Voxel Size: A smaller voxel size means greater detail of your simulation, it also means longer render times. The new Upres feature in X-Particles is buggy. When I check it on, it does in fact change my simulations. My advice is that if you're Uprezing via Explosia FX, only have the Voxel Size changed, and all of the other values in the Upzezing option, bring them to 0. That way your simulation won't drastically change. I learned that the hard way when I checked on upzezing in Explosia FX, and my render was completely different.

     

    Shading Emission & Density in Redshift: If you're rendering the Density channel by itself, which then ties into the Scatter & Absorption Channels, then it's literally plug and play. If you're using the Emission channel however, there's a secret sauce to it. When shading the fire/emission, your Gradient, as well as the Advanced Tab is what you mess with to balance the smoke and fire look. With the Emission Gradient, I have two Black Knots to the left side. I take the 2nd Knot that's to the right and push it just a little bit towards the center, just by a hair. With that, the flames looks sharp and define. Also, if you want more smoke and less fire, taking that 2nd knot and sliding it towards the center gets rid of flames.

     

    In the Advanced Tab, playing around with the New Max values under Emission Remap Range can lessen the intensity of the flames, to give the density a more defined look, and messing with the New Max values in the Density Remap Range also brings out the detail in the smoke, BUT if you increase the value too much, you'll get Artifacts/Stepping.

     

    Once you know what each value and gradient does...then you'll have better control of the look of your fluids, and from there its an amusement park. I've attached stills of my settings for a explosion I rendered using Turbulence FD. Instead of rendering straight out of TFD to Redshift, I converted the bcf files to VDB, because the VDB workflow is faster [trust me, I did a lot of tests]. My theory is that TFD uses one GPU through Redshift, even though Redhsift can use more then one. It takes a long time to get what's rendered on file with a bcf file. However, VDB files are much easier to read it seems, even though the size if much bigger then a bcf file.

     

    Conclusion: Play with the simulation values and see what you get. Learn the terminology of these simulations, like fuel and desnity, so you'll know how they work together. To avoid artifacts, make sure your Density values aren't so high where you'll see stepping; lowering the voxel size doesn't fix the issue [refer to link to Jawset Fourm]. Shading you fire and smoke is the real key to "the look" of your simulations. Know what each parameter is and what it does. Here's a link to Redshift's Volume Render the explains to you what the options do: https://docs.redshift3d.com/display/RSDOCS/Volume+Rendering?product=cinema4d

     

    When its ready, I'll post the TFD explosion I made, which are from the stills that you see below.

    Screenshot (58).png

    Screenshot (59).png

    Explosion J.jpg

    Explosion K.jpg

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    That was a master's class in gaseous fluids - particularly the Redshift section which I am just beginning to grasp (having recently purchased it)!  Thank you!  The link you provided on VDB artifacts is a wealth of information.  Were the stepping problems you experience noticed in TFD or only when you tried to render with RS?  As for me, I always use a density value of 1 in TFD...not sure why but probably because most tutorials use that setting.  They rarely explain why though and this is the first explanation I have read (especially the post from Jascha Wetzel).  His caution about Fuel settings though and the Fit Range settings are invaluable.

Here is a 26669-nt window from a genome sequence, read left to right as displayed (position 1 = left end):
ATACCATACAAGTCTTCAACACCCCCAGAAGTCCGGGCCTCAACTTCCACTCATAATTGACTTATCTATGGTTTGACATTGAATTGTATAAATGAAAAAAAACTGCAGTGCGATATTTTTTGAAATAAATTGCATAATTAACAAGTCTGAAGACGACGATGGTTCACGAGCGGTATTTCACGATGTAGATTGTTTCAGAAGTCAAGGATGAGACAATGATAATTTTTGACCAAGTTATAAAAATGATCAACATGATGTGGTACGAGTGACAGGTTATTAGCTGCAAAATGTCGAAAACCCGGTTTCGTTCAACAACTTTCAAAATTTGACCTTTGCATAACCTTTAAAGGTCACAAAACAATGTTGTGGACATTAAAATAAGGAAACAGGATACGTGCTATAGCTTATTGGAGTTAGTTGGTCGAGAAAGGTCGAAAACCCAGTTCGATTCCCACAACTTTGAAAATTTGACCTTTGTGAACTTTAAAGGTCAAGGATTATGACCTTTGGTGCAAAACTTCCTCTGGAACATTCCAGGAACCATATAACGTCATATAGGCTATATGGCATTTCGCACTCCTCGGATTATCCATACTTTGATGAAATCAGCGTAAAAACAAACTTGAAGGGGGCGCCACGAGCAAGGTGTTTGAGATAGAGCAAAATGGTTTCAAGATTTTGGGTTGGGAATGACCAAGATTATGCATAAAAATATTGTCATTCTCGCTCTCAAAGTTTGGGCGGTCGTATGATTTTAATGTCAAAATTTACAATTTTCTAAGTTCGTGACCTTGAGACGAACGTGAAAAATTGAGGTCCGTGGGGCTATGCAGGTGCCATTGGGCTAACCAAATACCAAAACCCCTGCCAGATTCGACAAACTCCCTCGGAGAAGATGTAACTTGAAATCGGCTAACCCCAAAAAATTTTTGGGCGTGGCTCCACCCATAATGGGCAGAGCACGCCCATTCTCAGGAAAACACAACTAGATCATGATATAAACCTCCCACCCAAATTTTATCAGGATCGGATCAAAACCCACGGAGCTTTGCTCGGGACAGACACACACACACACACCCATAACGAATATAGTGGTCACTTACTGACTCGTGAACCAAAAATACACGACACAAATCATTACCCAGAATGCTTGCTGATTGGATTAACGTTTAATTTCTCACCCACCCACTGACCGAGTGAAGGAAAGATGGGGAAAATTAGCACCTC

Again, thank you!

     

    Dave

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    @3D-Pangel

     

    Yes, the stepping problem only presented itself in TFD, it just so happens that I was using Redshift. But as I said before, I went back to my first Explosia Render, and there is some form of stepping, just very minor, and you only notice it if you're looking for it . It only matters when its showing clear as day, like this picture here. I even have a VDB cloud pack, highly detailed, but at some unnoticeable  corners, there's minor stepping. In recent tutorials, people used a  density value of 1. So, when you follow along those tutorials, those artifacts don't show up because the Density values are safe. Even current Redshift & TFD tuts, they always use a value of 1 in Density, so the problem never occurred. From my tests, having a value between 1 and 3 are ok. For the tight close up shots though, Density value of 1 is best.

     

    Before, I was following along this 6 year old tutorial where this dude was adding a Density value of 20 in the Fuel parameters, meaning, every second it was adding a density value of 20. By the end I had a Density value of 327, ridiculously high!  When I rendered that in Redshift, my Smoke looked so blocky that I didn't understand why [picture attached]. I created that topic in the Jawset Fourm, and if you'll look you'll notice my frustration at first, haha! When it was explained to me and broken down, I did some new tests and then I started to understand how it worked. I'm still learning though, but I believe I'm on the right track.

     

    The reason why that guy put a density value of 20 in that 6 year old tutorial, was because he was using the standard render, and for your smoke to appear more dense, he increased the values to an absurd number; that's just my theory. With current renderers however, the settings are sensitive, thus normal values are appropriate.

     

    I'm glad this information helped you, let me know if you come across any RS problems, and I'll do my best to answer them.

    vdb file.jpg

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    Here's my first explosion with Redshift & Turbulence FD